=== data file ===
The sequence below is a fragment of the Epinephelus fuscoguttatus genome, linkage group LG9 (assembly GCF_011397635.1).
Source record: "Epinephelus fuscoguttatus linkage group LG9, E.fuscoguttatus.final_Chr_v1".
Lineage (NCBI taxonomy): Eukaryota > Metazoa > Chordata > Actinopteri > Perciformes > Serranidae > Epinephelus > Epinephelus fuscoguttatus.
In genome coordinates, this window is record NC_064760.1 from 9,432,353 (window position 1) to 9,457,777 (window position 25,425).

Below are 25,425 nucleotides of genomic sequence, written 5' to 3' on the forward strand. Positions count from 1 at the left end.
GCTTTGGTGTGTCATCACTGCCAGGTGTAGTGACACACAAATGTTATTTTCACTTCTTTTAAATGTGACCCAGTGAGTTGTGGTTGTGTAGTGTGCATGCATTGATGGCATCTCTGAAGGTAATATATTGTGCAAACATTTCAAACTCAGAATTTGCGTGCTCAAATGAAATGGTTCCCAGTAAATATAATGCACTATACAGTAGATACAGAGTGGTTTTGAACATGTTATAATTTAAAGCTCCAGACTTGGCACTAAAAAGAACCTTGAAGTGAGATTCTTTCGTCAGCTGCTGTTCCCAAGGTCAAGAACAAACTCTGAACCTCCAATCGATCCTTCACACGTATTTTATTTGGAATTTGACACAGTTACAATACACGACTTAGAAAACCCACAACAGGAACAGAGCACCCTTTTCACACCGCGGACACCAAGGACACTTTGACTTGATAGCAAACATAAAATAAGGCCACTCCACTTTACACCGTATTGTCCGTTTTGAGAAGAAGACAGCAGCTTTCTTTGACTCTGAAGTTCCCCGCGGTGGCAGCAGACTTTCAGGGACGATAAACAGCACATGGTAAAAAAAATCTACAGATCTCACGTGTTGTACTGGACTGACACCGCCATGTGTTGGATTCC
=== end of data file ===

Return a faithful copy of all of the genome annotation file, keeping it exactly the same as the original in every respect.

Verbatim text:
The sequence below is a fragment of the Epinephelus fuscoguttatus genome, linkage group LG9 (assembly GCF_011397635.1).
Source record: "Epinephelus fuscoguttatus linkage group LG9, E.fuscoguttatus.final_Chr_v1".
Lineage (NCBI taxonomy): Eukaryota > Metazoa > Chordata > Actinopteri > Perciformes > Serranidae > Epinephelus > Epinephelus fuscoguttatus.
In genome coordinates, this window is record NC_064760.1 from 9,432,353 (window position 1) to 9,457,777 (window position 25,425).

Below are 25,425 nucleotides of genomic sequence, written 5' to 3' on the forward strand. Positions count from 1 at the left end.
GCTTTGGTGTGTCATCACTGCCAGGTGTAGTGACACACAAATGTTATTTTCACTTCTTTTAAATGTGACCCAGTGAGTTGTGGTTGTGTAGTGTGCATGCATTGATGGCATCTCTGAAGGTAATATATTGTGCAAACATTTCAAACTCAGAATTTGCGTGCTCAAATGAAATGGTTCCCAGTAAATATAATGCACTATACAGTAGATACAGAGTGGTTTTGAACATGTTATAATTTAAAGCTCCAGACTTGGCACTAAAAAGAACCTTGAAGTGAGATTCTTTCGTCAGCTGCTGTTCCCAAGGTCAAGAACAAACTCTGAACCTCCAATCGATCCTTCACACGTATTTTATTTGGAATTTGACACAGTTACAATACACGACTTAGAAAACCCACAACAGGAACAGAGCACCCTTTTCACACCGCGGACACCAAGGACACTTTGACTTGATAGCAAACATAAAATAAGGCCACTCCACTTTACACCGTATTGTCCGTTTTGAGAAGAAGACAGCAGCTTTCTTTGACTCTGAAGTTCCCCGCGGTGGCAGCAGACTTTCAGGGACGATAAACAGCACATGGTAAAAAAAATCTACAGATCTCACGTGTTGTACTGGACTGACACCGCCATGTGTTGGATTCC